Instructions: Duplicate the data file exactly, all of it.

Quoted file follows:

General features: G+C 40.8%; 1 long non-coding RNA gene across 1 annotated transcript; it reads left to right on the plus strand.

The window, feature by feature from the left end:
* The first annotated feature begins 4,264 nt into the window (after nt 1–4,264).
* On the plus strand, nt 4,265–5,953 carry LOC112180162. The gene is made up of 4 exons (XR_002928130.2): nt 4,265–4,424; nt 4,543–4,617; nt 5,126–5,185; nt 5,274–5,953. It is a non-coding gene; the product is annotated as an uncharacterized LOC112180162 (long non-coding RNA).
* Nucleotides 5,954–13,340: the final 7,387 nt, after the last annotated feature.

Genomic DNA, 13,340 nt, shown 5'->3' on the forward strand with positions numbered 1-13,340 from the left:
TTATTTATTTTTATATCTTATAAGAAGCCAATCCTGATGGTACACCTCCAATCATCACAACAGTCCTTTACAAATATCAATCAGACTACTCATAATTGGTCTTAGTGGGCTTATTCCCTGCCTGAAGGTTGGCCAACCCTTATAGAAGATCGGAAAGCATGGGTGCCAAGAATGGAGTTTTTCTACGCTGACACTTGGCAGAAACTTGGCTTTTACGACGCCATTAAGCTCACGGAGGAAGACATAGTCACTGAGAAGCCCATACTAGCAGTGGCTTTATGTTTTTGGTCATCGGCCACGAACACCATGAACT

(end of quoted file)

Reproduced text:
General features: G+C 40.8%; 1 long non-coding RNA gene across 1 annotated transcript; it reads left to right on the plus strand.

The window, feature by feature from the left end:
* The first annotated feature begins 4,264 nt into the window (after nt 1–4,264).
* On the plus strand, nt 4,265–5,953 carry LOC112180162. The gene is made up of 4 exons (XR_002928130.2): nt 4,265–4,424; nt 4,543–4,617; nt 5,126–5,185; nt 5,274–5,953. It is a non-coding gene; the product is annotated as an uncharacterized LOC112180162 (long non-coding RNA).
* Nucleotides 5,954–13,340: the final 7,387 nt, after the last annotated feature.

Genomic DNA, 13,340 nt, shown 5'->3' on the forward strand with positions numbered 1-13,340 from the left:
TTATTTATTTTTATATCTTATAAGAAGCCAATCCTGATGGTACACCTCCAATCATCACAACAGTCCTTTACAAATATCAATCAGACTACTCATAATTGGTCTTAGTGGGCTTATTCCCTGCCTGAAGGTTGGCCAACCCTTATAGAAGATCGGAAAGCATGGGTGCCAAGAATGGAGTTTTTCTACGCTGACACTTGGCAGAAACTTGGCTTTTACGACGCCATTAAGCTCACGGAGGAAGACATAGTCACTGAGAAGCCCATACTAGCAGTGGCTTTATGTTTTTGGTCATCGGCCACGAACACCATGAACT